Tanka No. 3: The sudden silence

 

Here is the third of my three tanka published in the latest issue of Gusts no. 32, Fall/Winter 2020:

 

 

even the crows
are quiet now . . .
the sudden silence
that morning snow
brings

 

 

 

 

Tanka No. 2: pale pink petals

Here’s the second tanka published in
Gusts no. 32, Fall/Winter 2020

 

 

pale pink petals
scattered on the desk
one by one the days
of isolation pass,
each fading to nothing

 

 

 

 

Tanka No. 1: Lapis lazuli . . .

Three tanka published in the winter edition of Gusts, Contemporary Tanka, the journal of Tanka Canada. It’s always a huge thrill to be included in this special journal of tanka. I’ll offer them one at a time.

Gusts no. 32, Fall/Winter 2020

lapis lazuli, delft blue
and French ultramarine . . .
the blueness of blue
in these tired veins
just won’t let go

We turn away…(tanka)

 

This tanka was published in Hedgerow, a journal of small poems ~ #130, Winter 2020

 

 

we turn away

from all we just can’t face—

the glistening red

of a vulture’s head

emerges from a carcass

 

 

 

Poet’s note:

Out of decay comes art and beauty. Look what artist Georgia O’Keefe created from a skull found where she lived in New Mexico. All is part of nature and is nature.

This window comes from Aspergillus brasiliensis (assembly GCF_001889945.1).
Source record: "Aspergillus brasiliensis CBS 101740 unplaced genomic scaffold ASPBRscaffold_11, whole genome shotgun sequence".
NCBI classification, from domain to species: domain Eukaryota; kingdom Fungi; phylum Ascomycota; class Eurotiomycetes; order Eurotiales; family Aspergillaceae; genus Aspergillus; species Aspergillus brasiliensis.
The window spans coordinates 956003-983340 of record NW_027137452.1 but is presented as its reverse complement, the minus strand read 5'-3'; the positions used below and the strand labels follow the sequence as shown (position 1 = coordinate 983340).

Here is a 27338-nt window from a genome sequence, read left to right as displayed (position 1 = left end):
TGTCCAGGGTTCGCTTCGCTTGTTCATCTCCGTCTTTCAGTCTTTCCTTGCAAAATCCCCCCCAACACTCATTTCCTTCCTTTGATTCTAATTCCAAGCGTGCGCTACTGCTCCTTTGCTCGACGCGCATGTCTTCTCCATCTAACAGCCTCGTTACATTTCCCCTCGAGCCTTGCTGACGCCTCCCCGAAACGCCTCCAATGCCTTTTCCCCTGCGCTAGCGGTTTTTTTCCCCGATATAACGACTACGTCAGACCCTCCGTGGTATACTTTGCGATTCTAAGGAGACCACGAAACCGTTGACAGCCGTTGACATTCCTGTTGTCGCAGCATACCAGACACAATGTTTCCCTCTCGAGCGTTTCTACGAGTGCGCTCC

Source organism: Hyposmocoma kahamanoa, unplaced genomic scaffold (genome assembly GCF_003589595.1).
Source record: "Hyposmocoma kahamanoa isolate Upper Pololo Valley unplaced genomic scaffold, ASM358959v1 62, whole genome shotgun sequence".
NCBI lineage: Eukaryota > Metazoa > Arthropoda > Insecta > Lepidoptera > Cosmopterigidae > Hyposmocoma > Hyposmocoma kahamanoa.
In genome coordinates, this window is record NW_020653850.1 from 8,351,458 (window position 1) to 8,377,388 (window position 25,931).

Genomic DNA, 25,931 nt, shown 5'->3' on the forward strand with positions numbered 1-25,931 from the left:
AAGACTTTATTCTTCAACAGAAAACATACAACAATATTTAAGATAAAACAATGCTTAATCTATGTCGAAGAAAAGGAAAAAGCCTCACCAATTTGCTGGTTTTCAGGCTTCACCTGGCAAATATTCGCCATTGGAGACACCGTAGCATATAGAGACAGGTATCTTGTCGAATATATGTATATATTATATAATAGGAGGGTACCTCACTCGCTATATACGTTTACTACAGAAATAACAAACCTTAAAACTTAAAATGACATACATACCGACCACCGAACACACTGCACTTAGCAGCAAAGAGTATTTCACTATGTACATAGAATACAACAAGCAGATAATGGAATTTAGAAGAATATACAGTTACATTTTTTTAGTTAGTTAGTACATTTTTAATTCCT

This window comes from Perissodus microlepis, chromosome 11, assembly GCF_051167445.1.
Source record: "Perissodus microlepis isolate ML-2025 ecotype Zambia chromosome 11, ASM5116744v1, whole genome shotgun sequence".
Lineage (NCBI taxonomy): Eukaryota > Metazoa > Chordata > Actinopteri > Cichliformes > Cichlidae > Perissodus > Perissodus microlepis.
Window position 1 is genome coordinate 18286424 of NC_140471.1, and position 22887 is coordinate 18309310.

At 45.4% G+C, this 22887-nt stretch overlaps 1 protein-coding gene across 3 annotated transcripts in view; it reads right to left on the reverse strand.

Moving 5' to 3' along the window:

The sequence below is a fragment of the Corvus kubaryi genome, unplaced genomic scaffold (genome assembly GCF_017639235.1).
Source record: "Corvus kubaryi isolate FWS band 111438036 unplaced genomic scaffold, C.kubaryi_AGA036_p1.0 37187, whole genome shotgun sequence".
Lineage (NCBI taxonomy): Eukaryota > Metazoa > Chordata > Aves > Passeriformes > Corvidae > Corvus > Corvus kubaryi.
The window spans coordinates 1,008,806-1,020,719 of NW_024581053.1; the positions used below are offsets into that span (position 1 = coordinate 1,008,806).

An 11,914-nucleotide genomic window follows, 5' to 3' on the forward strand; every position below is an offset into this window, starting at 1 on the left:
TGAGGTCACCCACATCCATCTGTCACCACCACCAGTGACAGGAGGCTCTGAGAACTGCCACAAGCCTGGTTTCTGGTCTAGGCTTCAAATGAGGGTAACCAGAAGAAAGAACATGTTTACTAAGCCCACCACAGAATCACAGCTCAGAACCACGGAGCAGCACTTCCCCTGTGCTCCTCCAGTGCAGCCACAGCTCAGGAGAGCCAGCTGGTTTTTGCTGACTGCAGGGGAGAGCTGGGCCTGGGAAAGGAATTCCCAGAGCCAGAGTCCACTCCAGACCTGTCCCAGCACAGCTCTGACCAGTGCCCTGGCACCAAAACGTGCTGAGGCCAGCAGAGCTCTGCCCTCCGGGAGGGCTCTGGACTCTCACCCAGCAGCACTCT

Deer’s Skull with Pedernal by Georgia O’Keefe (c) 1936

 

Where I live in central North Carolina, we have plenty of black vultures and turkey vultures. They circle and gather in the sky when there is carrion to be had. I chose this topic for the tanka because it’s a scene I’ve seen more than once. Yes, it’s not a pretty sight. Vultures, especially when eating a dead animal or gathering in a group in a tree or abandoned house do give you shivers. Something in us seems to respond with at least a momentary revulsion. However, I’m a bird lover and I try to see how a specific species fits into the scheme of things. Vultures and crows do eat carrion, the flesh of dead animals, often of roadkill along our roads and streets. They perform a good service by eating their meal and cleaning the mess up. Imagine all those dead animals left to rot. So these birds help us as they go about their business (albeit unpleasant business to us). They are birds we should appreciate for their useful role in nature. They also offer us a wonderful metaphor.

My thanks to editor, Caroline Skanne for being the one editor who chose to publish this poem.